In addition, the relationship between Jimmy and Kim is tested like never before. Though, most of the time it’s not a question of Jimmy’s ethics. Rhea Seehorn’s Kim Wexler has been an interesting character throughout the majority of Better Call Saul. Mostly, she has been the moral compass. She embodies the right and just opposed to Jimmy’s lawlessness. However, Season 4 saw her start to dabble with unethical choices as proposed by Jimmy. In Season 5, she’s even more open to them. Early on, she has difficulty with a crass old man named Everett Acker (Barry Corbin), a homeowner whose property happens to be on land owned by the Mesa Verde bank. He refuses to move, despite illegally living on the land, but Kim starts to take pity on him. She resorts to asking Saul for help who, as always, takes things too far. This embroils the two in a legal spat against one another with their clients trapped in the middle. Yet, Kim doesn’t exactly hate Jimmy for escalating the issue. In fact, their relationship gets taken to the next level as a direct response. As much as Jimmy often needs Kim, she also realizes that she needs someone like him to be effective on her own as well.
As we see Jimmy taking on the role of Saul, we also see Mike becoming more like his character in Breaking Bad. He’s the no-nonsense/know everything cleaner that we came to know and love in Season 5. He’s not afraid of telling Gus exactly what he thinks but he still shows some compassion towards others as he did with Jesse Pinkman in the latter days of Breaking Bad. Though, the relationship between Jimmy and Mike has been a focus since Season 1, there has never really been that “aha!” moment as to why they work together so much in the previous series. In the aforementioned episode, “Bagman,” and its followup, “Bad Choice Road,” we finally get those moments and the two develop something of a mutual respect. There’s also Mike’s growing appreciation of Salamanca family mole, Nacho. He does everything that Mike and Gus ask of him while only asking for a way out in return. Gus is unwilling to cut Nacho loose while Mike vouches for him. Nacho has become something like Better Call Saul‘s version of Jesse in this respect and there just doesn’t seem to be a way for him to get out of his situation unscathed.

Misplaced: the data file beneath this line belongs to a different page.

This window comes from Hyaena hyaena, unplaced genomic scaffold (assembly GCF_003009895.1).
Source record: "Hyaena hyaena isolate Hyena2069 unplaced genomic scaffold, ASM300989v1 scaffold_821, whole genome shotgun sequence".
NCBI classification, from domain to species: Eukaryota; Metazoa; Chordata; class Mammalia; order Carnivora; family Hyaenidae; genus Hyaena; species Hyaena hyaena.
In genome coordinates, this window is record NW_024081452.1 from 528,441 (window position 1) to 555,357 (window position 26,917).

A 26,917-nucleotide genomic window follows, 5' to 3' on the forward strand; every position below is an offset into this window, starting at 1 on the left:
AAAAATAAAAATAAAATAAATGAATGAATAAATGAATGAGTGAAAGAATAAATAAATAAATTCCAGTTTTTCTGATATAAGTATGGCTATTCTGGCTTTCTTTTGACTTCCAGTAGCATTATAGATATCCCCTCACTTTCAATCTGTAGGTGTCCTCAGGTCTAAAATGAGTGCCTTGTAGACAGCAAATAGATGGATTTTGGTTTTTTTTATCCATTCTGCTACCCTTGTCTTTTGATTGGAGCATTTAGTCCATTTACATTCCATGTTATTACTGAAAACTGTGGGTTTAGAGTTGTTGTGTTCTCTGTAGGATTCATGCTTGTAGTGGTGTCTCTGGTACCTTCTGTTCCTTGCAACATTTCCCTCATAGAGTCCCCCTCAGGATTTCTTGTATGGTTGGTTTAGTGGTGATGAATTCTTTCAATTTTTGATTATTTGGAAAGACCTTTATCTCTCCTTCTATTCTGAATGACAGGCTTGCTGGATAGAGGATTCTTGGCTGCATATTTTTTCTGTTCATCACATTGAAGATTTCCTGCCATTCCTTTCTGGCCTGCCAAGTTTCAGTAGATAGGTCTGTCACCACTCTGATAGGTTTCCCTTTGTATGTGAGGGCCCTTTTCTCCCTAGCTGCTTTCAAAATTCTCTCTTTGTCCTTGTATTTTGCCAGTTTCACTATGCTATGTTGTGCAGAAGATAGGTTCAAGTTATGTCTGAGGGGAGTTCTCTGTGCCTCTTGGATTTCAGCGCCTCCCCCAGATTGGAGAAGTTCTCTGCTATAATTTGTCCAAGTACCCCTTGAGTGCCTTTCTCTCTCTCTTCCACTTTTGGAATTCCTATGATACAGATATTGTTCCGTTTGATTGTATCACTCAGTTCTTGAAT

Now that there’s a clear finish in sight for Better Call Saul, it makes us realize how much we don’t want it to go. In our Season 4 wrap-up, we pondered how long the show could continue given its obvious destination with the commencement of events in Breaking Bad. It’s obvious that it’s getting closer as characters like Dean Norris’s Hank Schrader and Steven Michael Quezada’s Steven Gomez make appearances this season. Other Bad alum like Tuco’s cousins, Leonel and Marco Salamanca (Daniel and Luis Moncada), Lydia Rodarte-Quayle (Laura Fraser), Juan Bolsa (Javier Grajeda), and Don Eladio (Steven Bauer) also show up throughout Season 5 as well. The finish line is ahead and it has been a hell of a ride in this world created by Vince Gilligan and Peter Gould.
When all’s said and done, Better Call Saul could go down as one of the best prequel/spin-offs ever made. Obviously, that remains to be seen as there are still thirteen episodes to look forward to in Season 6. Just look at the last season of Game of Thrones for proof that no show is infallible. What can be said for sure, though, is that Season 5 gives fans more of what they love about both this series and its predecessor. There were plenty of reasons to be skeptical when Better Call Saul first premiered back in 2015 but it has trumped all expectations. As we say at the end of every Better Call Saul wrap-up, if you haven’t yet jumped on the bandwagon, please do. You’ll thank us.